There is growing concern that the United States is no longer the “land of opportunity” and that children from disadvantaged backgrounds do not have opportunities to succeed. While issues of social mobility are receiving increasing attention from policy makers, there is a scarcity of evidence on what determines rates of upward mobility and what policies can be most effective in improving disadvantaged children’s chances of success.
In this project, we use “big data” – large scale administrative datasets with detailed information on the U.S. population – to provide new evidence on how to improve equality of opportunity. In recent work (http://www.equality-of-opportunity.org), we used de-identified data from tax returns covering the U.S. population to study children’s chances of moving up the income ladder. We document dramatic variation across areas in the rate at which children from poor backgrounds rise out of poverty in the United States. For example, more than 12% of children in San Jose and Salt Lake City who are born to parents in the bottom fifth of the U.S. income distribution end up reaching the top fifth of the U.S. income distribution. In contrast, only 5% of children in Detroit and New Orleans rise from the bottom fifth to the top fifth.
Put differently, nearly three times as many poor children climb to the top of the income distribution in San Jose and Salt Lake City compared to children in Detroit and New Orleans. San Jose and Salt Lake City have rates of upward mobility comparable to countries such as Canada and Denmark, which have the highest rates of social mobility in the world. In contrast, the rates of upward mobility in cities such as Detroit and New Orleans or in certain states such as Mississippi are amongst the lowest rates of upward mobility ever documented in a developed county).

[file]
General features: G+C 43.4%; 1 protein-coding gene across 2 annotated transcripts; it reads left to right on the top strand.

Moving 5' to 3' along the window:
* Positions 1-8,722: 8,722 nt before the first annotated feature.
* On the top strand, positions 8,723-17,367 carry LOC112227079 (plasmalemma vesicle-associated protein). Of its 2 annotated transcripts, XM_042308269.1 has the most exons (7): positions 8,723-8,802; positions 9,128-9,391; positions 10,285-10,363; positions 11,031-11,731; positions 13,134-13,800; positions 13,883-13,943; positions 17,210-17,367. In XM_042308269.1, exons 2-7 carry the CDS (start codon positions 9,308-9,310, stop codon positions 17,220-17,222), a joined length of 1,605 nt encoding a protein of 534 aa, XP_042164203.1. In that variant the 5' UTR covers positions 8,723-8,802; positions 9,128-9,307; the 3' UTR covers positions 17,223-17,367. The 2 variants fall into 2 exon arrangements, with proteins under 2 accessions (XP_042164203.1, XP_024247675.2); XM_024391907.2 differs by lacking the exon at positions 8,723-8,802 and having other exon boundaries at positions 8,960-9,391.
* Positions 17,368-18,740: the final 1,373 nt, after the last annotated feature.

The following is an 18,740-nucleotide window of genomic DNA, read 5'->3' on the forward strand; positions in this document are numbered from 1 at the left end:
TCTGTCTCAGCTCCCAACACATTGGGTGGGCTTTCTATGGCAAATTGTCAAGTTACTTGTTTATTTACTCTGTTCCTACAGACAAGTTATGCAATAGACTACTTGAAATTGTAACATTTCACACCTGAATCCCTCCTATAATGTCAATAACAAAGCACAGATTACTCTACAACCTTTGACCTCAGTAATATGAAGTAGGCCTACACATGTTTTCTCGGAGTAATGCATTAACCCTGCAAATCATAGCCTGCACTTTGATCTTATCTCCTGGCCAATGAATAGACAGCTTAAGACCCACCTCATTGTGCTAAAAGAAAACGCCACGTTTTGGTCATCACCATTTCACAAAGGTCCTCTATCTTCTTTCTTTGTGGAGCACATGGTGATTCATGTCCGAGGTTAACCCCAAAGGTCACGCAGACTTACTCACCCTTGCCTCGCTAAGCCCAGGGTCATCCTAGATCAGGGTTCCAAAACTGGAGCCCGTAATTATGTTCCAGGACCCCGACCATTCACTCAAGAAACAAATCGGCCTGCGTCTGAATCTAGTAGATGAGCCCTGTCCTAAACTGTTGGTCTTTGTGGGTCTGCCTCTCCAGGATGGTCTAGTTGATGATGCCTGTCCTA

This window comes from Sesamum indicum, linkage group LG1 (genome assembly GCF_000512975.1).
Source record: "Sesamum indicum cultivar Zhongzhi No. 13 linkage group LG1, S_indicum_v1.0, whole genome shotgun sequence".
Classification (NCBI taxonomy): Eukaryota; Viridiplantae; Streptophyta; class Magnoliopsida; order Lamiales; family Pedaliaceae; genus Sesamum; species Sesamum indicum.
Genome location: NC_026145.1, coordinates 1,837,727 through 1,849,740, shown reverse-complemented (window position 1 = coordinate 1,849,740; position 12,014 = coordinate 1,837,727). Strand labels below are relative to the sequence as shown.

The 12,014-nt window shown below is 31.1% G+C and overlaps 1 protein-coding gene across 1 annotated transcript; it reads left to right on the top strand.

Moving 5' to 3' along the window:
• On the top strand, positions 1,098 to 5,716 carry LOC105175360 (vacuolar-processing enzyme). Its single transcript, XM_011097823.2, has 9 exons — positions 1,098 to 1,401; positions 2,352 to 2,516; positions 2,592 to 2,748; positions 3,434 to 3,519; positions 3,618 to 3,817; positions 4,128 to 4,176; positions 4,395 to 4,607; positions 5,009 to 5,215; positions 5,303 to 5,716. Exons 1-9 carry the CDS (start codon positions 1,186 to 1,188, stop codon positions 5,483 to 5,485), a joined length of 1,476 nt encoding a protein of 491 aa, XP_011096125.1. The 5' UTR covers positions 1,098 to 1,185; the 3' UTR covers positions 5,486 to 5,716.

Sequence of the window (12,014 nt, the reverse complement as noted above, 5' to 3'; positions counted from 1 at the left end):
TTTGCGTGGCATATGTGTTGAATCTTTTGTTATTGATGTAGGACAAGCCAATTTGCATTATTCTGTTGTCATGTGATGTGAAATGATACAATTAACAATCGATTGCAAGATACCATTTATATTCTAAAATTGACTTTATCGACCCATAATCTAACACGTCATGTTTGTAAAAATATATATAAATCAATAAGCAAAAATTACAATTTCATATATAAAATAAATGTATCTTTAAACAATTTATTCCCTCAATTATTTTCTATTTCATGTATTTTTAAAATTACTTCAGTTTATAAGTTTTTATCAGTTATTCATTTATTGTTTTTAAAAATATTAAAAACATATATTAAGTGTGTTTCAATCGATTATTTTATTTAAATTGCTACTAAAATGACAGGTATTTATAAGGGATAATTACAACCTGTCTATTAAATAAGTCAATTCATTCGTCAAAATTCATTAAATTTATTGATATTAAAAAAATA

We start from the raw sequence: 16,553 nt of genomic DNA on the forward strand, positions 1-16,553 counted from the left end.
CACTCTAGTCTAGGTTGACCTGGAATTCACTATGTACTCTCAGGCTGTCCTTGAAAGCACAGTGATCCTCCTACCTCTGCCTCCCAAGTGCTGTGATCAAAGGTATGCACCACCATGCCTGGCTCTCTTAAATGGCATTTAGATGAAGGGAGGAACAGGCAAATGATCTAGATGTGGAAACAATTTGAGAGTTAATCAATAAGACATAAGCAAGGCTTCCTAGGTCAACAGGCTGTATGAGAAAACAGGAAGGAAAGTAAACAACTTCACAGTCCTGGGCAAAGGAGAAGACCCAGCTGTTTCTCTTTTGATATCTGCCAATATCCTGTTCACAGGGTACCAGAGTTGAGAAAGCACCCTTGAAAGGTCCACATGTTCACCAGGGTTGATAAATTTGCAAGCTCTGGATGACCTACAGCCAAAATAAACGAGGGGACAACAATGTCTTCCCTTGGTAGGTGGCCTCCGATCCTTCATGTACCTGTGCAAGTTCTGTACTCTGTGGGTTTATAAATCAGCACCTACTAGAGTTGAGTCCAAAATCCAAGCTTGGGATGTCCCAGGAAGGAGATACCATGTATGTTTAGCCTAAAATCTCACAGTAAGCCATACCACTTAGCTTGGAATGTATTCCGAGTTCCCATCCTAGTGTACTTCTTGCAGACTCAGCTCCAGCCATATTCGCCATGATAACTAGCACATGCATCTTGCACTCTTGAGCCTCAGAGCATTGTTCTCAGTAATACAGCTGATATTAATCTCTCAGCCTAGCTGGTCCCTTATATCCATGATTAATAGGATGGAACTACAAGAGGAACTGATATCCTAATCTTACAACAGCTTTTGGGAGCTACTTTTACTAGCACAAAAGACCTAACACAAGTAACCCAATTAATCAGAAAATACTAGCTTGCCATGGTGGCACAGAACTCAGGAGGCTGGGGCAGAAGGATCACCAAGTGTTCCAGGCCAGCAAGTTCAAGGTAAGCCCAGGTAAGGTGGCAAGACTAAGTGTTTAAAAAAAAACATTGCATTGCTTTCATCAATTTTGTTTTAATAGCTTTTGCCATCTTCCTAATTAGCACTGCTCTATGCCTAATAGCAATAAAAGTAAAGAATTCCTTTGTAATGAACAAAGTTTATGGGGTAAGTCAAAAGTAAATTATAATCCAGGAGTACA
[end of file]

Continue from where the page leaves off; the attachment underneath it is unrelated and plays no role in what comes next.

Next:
Importantly, we find that much of this variation in mobility reflects the causal effect of growing up in those places, as opposed to differences in the types of families who live in different areas. In work we plan to release in the coming months, we show that children whose families move to a better neighborhood have better outcomes in adulthood in proportion to the time they spend growing up in that area. Our results suggest roughly 75% of the variation in intergenerational mobility across the US reflects the causal effect of exposure to those areas from birth. We find similar results in a re-analysis of the well known Moving to Opportunity experiment. We find that moving to a lower-poverty neighborhood significantly improves college attendance rates and earnings for children who were young (below age 13) when their families moved.
Our prior work focused on characterizing how upward mobility varies across areas. In this proposal, we describe a project that seeks to take the next step and understand exactly why mobility varies so much and what policies can be most effective in changing rates of mobility.